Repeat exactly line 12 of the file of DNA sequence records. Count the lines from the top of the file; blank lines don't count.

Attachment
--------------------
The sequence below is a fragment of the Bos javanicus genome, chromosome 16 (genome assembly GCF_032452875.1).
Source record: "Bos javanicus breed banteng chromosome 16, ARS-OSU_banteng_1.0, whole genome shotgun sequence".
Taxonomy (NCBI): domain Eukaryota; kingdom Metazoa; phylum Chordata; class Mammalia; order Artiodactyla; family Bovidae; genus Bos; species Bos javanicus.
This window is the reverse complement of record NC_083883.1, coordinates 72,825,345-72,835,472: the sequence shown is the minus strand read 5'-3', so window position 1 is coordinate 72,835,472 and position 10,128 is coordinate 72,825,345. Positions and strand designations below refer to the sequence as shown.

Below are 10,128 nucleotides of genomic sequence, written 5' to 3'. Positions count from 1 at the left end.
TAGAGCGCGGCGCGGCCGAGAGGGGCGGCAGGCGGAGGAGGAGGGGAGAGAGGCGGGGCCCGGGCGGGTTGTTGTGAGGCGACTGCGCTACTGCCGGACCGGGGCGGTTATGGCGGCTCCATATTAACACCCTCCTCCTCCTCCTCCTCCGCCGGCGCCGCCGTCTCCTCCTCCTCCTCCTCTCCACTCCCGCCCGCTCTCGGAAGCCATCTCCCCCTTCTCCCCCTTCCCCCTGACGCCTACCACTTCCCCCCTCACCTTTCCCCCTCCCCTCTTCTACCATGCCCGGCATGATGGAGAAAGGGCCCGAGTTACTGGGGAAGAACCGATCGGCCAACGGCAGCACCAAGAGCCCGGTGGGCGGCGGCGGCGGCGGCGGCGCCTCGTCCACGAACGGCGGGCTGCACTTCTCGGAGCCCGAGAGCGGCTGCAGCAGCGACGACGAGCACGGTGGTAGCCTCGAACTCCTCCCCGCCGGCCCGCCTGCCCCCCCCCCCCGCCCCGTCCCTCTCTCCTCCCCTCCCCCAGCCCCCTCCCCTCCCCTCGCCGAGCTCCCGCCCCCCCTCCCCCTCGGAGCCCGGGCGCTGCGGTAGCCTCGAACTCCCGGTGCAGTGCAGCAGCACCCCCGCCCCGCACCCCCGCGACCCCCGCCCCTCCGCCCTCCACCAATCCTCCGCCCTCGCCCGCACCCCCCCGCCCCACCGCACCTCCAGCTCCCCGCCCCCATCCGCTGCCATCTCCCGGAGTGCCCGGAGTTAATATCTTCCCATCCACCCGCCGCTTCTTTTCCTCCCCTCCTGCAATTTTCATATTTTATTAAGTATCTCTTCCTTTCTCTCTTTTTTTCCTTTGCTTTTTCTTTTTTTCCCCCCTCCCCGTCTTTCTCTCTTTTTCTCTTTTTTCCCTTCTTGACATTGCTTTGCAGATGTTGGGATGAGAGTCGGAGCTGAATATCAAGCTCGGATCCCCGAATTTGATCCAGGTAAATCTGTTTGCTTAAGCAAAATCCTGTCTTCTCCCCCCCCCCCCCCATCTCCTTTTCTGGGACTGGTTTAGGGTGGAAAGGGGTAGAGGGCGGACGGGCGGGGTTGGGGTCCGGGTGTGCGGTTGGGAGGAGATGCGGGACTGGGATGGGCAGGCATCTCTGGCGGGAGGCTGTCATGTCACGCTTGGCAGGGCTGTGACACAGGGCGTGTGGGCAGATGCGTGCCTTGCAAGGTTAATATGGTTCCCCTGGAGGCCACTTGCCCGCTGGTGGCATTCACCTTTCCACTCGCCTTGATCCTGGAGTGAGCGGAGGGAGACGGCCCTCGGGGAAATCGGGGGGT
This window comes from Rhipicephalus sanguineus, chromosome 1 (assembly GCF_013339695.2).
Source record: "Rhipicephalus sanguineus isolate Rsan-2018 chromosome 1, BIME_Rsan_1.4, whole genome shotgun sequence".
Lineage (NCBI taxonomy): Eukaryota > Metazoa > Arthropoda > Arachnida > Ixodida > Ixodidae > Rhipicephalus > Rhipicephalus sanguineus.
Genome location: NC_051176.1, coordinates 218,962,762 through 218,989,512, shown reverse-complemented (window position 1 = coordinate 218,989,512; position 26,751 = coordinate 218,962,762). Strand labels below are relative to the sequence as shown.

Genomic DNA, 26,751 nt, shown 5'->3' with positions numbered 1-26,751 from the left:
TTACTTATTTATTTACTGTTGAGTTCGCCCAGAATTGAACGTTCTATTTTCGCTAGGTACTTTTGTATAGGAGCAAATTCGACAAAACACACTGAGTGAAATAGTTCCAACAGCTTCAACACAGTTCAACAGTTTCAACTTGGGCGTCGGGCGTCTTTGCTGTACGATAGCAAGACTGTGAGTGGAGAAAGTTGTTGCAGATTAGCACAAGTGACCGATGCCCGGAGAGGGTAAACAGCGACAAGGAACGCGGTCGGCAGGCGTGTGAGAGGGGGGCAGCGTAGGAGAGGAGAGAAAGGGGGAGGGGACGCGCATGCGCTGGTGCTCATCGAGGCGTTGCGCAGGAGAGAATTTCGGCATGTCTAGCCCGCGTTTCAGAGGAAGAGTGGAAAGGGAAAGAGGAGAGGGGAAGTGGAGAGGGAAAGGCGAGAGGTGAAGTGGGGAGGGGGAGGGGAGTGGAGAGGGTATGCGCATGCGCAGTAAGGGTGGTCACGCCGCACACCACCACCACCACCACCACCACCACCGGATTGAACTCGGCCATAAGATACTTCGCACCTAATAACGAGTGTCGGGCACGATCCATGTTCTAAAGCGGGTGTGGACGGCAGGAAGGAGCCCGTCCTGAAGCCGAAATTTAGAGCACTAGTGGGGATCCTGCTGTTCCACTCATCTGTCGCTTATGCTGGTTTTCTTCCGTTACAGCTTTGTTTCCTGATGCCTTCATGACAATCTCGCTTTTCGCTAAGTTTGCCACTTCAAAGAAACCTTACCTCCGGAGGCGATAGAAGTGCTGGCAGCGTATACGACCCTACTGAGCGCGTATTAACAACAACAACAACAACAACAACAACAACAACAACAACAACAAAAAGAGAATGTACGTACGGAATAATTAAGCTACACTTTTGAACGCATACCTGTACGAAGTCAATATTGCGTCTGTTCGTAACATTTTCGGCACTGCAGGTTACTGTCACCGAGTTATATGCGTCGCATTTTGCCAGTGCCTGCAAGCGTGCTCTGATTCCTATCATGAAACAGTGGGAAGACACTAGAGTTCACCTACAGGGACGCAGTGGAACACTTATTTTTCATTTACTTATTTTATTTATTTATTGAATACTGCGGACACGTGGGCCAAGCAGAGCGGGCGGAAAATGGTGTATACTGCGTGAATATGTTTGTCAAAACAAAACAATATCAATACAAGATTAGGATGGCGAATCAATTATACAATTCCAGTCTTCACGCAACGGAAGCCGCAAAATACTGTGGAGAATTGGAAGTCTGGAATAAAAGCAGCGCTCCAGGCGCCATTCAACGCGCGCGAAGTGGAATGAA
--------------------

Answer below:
TTACTTATTTATTTACTGTTGAGTTCGCCCAGAATTGAACGTTCTATTTTCGCTAGGTACTTTTGTATAGGAGCAAATTCGACAAAACACACTGAGTGAAATAGTTCCAACAGCTTCAACACAGTTCAACAGTTTCAACTTGGGCGTCGGGCGTCTTTGCTGTACGATAGCAAGACTGTGAGTGGAGAAAGTTGTTGCAGATTAGCACAAGTGACCGATGCCCGGAGAGGGTAAACAGCGACAAGGAACGCGGTCGGCAGGCGTGTGAGAGGGGGGCAGCGTAGGAGAGGAGAGAAAGGGGGAGGGGACGCGCATGCGCTGGTGCTCATCGAGGCGTTGCGCAGGAGAGAATTTCGGCATGTCTAGCCCGCGTTTCAGAGGAAGAGTGGAAAGGGAAAGAGGAGAGGGGAAGTGGAGAGGGAAAGGCGAGAGGTGAAGTGGGGAGGGGGAGGGGAGTGGAGAGGGTATGCGCATGCGCAGTAAGGGTGGTCACGCCGCACACCACCACCACCACCACCACCACCACCGGATTGAACTCGGCCATAAGATACTTCGCACCTAATAACGAGTGTCGGGCACGATCCATGTTCTAAAGCGGGTGTGGACGGCAGGAAGGAGCCCGTCCTGAAGCCGAAATTTAGAGCACTAGTGGGGATCCTGCTGTTCCACTCATCTGTCGCTTATGCTGGTTTTCTTCCGTTACAGCTTTGTTTCCTGATGCCTTCATGACAATCTCGCTTTTCGCTAAGTTTGCCACTTCAAAGAAACCTTACCTCCGGAGGCGATAGAAGTGCTGGCAGCGTATACGACCCTACTGAGCGCGTATTAACAACAACAACAACAACAACAACAACAACAACAACAACAACAAAAAGAGAATGTACGTACGGAATAATTAAGCTACACTTTTGAACGCATACCTGTACGAAGTCAATATTGCGTCTGTTCGTAACATTTTCGGCACTGCAGGTTACTGTCACCGAGTTATATGCGTCGCATTTTGCCAGTGCCTGCAAGCGTGCTCTGATTCCTATCATGAAACAGTGGGAAGACACTAGAGTTCACCTACAGGGACGCAGTGGAACACTTATTTTTCATTTACTTATTTTATTTATTTATTGAATACTGCGGACACGTGGGCCAAGCAGAGCGGGCGGAAAATGGTGTATACTGCGTGAATATGTTTGTCAAAACAAAACAATATCAATACAAGATTAGGATGGCGAATCAATTATACAATTCCAGTCTTCACGCAACGGAAGCCGCAAAATACTGTGGAGAATTGGAAGTCTGGAATAAAAGCAGCGCTCCAGGCGCCATTCAACGCGCGCGAAGTGGAATGAA